Patchett, author of the acclaimed “Bel Canto” and most recently “Commonwealth,” said she had tears in her eyes after learning she had been selected. Years earlier, she had been given a prize by the academy, presented to her by John Updike.

 

“They could have just given me the Getting-To-Eat-Lunch-With John-Updike award and that would have been the biggest thrill of my life,” she told the AP. “This is an institution where all of my heroes gather. I am very moved that they’ve invited me in.”

 

Diaz, winner of the Pulitzer Prize for his novel “The Brief Wondrous Life of Oscar Wao,” told the AP that he was surprised to get into the academy, in part because he was informed in an old-fashioned way – by letter.

 

“No one sends letters anymore,” he wrote recently in a more prevalent form of communication, email.

 

Le Guin lives in Portland, Oregon, and will not be attending the May ceremony. For a time, she didn’t even know she had been chosen. Blame it on the risks of sending paper letters.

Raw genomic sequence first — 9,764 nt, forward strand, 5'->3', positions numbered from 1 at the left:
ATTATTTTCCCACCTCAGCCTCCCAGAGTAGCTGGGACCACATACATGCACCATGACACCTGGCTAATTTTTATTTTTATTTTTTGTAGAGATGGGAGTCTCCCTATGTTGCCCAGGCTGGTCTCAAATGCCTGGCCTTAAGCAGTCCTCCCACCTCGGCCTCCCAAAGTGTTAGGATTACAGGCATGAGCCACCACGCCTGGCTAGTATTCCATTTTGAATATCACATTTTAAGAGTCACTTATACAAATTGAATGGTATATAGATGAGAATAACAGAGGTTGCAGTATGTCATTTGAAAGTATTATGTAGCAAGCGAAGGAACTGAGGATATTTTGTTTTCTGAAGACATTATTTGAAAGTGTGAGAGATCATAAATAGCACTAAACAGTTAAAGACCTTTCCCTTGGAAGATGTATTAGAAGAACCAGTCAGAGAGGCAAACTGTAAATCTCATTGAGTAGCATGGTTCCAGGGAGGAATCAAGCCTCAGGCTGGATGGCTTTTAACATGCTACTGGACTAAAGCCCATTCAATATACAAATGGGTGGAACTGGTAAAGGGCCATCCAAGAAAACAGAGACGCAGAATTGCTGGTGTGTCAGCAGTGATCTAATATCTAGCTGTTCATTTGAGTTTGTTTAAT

“[T]he academy’s written invitation never got to me,” she said, adding that she feared comparisons to Bob Dylan, who took more than two weeks to personally respond to winning the Nobel Prize for literature. “I found out they’d been waiting days or weeks for a reply. I thought: ‘Oh, no, they’ll think I’ve been pulling a Dylan on them!'”

Court Witness: Turkey Jails Reporter from Germany’s Die Welt Paper

Turkish authorities on Monday arrested a reporter for a prominent German newspaper on charges of propaganda in support of a terrorist organization and inciting the public to violence, according to a court witness.

Authorities initially detained Deniz Yucel, a correspondent for the Die Welt newspaper, on Feb. 14 after he reported on emails that a leftist hacker collective had purportedly obtained from the private account of Berat Albayrak, Turkey’s energy minister and the son-in-law of President Recep Tayyip Erdogan.